Double Dare (2004)

Bill Gibron

Jeannie Epper actually stands for longevity, not retirement, the example that Bell might follow once all the bright lights disappear.

Double Dare

Director: Amanda Micheli
Cast: Zoë Bell, Jeannie Epper, Lucy Lawless, Linda Carter, Steven Spielberg, Quentin Tarantino
Distributor: Capital Entertainment
MPAA rating: Not Rated
Studio: Double Dare Productions
First date: 2004
US DVD Release Date: 2005-06-07
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There is still a great big glass ceiling in Hollywood. While stuntwomen have been active in the industry for nearly 50 years, their occupation is the last chauvinist sticking point on most major movie shoots. Very few females are leaders in the trade and even fewer oversee the hiring and helming of stunt units. Not the most friendly or favorable field to make your life's endeavor.

Zoë Bell isn't out to change any of this. All this gifted athlete and fearless performer wants to do is ply her craft, to substitute her body for that of more famous and better paid faces. Her dreams are bolstered by stunt veteran Jeannie Epper, whose work has made the massive barrier to gender equality finally low enough to leap over safely. The stories of both women ground the documentary, Double Dare, recently released on DVD.

There are actually two ways to view director Amandi Micheli's fascinating narrative. Bell seeks validation and recognition, leaving the security of a longtime, familial job atmosphere to ply her considerable skills and nerve. When we first meet her, she is about to end her run as Lucy Lawless' stunt double on Xena: Warrior Princess. Unsure of her next move, the native New Zealander (Xena was shot in and around Auckland) looks to Hollywood as the logical next step.

Here Epper takes her under her mother hen wing. The daughter of a famous stuntman, she has been working for nearly 50 years, including doubling Lynda Carter as Wonder Woman. Epper knows the ropes, understands who knots them, and can usually warn against those who will unravel them -- while you're holding on for dear life. She's survived the overt sexism of the '60s and '70s, broke through some barriers, and set a standard of professionalism that will benefit newcomers.

Some may think Double Dare represents a changing of the guard: as a vibrant novice begins her steady rise, the previous generation plays mentor. But this reading is romanticized, and rather incorrect. Epper actually stands for longevity, not retirement, the example that Bell might follow once all the bright lights disappear. And Bell is far from a babe in the woods. She's damn good at what she does. Double Dare is more about camaraderie than competition. This surreal version of the Cinderella/Fairy Godmother dynamic has Bell looking not quite serious enough as she awaits her big break, while Epper knows that only hard physical work and shmoozing bring jobs. So while the perky party girl stares with wide-eyed wonder, Epper is shilling to keep her apprentice's name in constant contention.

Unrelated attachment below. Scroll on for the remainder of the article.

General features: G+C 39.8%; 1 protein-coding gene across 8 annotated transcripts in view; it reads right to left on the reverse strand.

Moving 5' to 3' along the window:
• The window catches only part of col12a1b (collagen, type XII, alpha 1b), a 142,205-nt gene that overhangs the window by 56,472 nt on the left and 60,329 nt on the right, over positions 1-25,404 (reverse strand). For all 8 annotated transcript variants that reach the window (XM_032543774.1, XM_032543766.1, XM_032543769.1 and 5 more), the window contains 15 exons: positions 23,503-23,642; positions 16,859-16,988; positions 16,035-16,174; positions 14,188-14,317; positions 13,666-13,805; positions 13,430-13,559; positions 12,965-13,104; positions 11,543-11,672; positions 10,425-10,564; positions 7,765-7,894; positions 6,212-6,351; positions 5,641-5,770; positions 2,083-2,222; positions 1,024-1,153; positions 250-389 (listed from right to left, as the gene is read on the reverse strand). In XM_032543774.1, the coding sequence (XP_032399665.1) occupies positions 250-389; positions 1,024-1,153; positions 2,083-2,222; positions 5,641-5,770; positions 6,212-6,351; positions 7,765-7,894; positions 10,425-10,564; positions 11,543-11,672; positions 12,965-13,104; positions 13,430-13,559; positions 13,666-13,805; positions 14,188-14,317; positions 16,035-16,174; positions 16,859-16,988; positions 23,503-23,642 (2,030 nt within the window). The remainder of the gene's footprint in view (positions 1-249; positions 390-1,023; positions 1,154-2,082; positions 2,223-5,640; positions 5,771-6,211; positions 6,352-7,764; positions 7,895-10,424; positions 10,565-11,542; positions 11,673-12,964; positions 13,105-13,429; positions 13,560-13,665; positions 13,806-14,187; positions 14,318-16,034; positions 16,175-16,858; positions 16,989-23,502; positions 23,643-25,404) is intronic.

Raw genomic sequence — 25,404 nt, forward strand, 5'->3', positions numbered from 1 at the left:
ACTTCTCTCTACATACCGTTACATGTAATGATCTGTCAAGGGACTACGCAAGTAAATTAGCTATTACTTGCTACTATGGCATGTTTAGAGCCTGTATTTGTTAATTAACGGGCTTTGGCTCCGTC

And then, as if by magic, a scout for Quentin Tarantino spots Bell. He is looking for someone to double Uma Thurman in the upcoming Kill Bill. As Bell attempts to impress with specialized tumbles and falls, Epper corrals the casting agent, explaining why this mostly untried talent would be perfect for a martial arts movie. Similar efforts with Tarantino pay off. In the DVD's extended interviews, he makes it very clear that Bell had the part the minute she walked into the training center. No other stuntwomen had her spark and bravery. To show respect to Epper, the production team brings her in as a consultant, and a cameo.

This in itself is a breakthrough. As Double Dare makes clear, stuntwomen don't become stunt coordinators, ever. Steven Spielberg, a longtime friend of the Epper family (several of them appeared in 1941), speaks in favor of giving a woman this chance, but when asked why he hasn't hired one, he doesn't have an answer.

And so, along with teaching Bell how to land a 35-foot fall and wield a weapon, Bell doesn't pull punches when educating her about industry limits. Women are needed to crash the car or tumble down the stairs, but men dictate the terms of their trade; one revealing scene has Epper shouted down for even suggesting that the newly formed Stunt Awards show feature separate categories for men and women. Epper wants her protégé to enjoy the Kill Bill experience, her time on Xena, and store them away for safe keeping. They will come in handy when the phone stops ringing, or injury temporarily sidelines her (as it has Epper's daughter, Eurlyne).

So will the large extended family that is the stunt community. Here, men are somewhat benevolent to their sisters in risk. A love letter to the people who make action movies awe-inspiring and fight scenes frantic, Double Dare emphasizes their cross-gender alliance. While the film shows snippets of Bell and Epper's lives outside of the movie business (including a humanitarian act by Epper that is stunning in its selflessness), it's plainly focused on what happens when the cameras roll. And glimpses behind the scenes only confirm what we already know -- Bell and Epper are amazing women and their uncertain futures unfair.

It's comforting to know that neither woman has stopped working since the film. During the DVD commentary track, Epper discusses being trapped in a space pod with Tom Cruise during the making of War of the Worlds, while Bell lets it slip that she stood in for Sharon Stone for Catwoman's fight scenes. Though men are still the one stunt performers who get executive credit, Double Dare suggests this can't be the case forever, not with innovators like Bell coming up in the ranks. That is, if Epper doesn't beat her to it.

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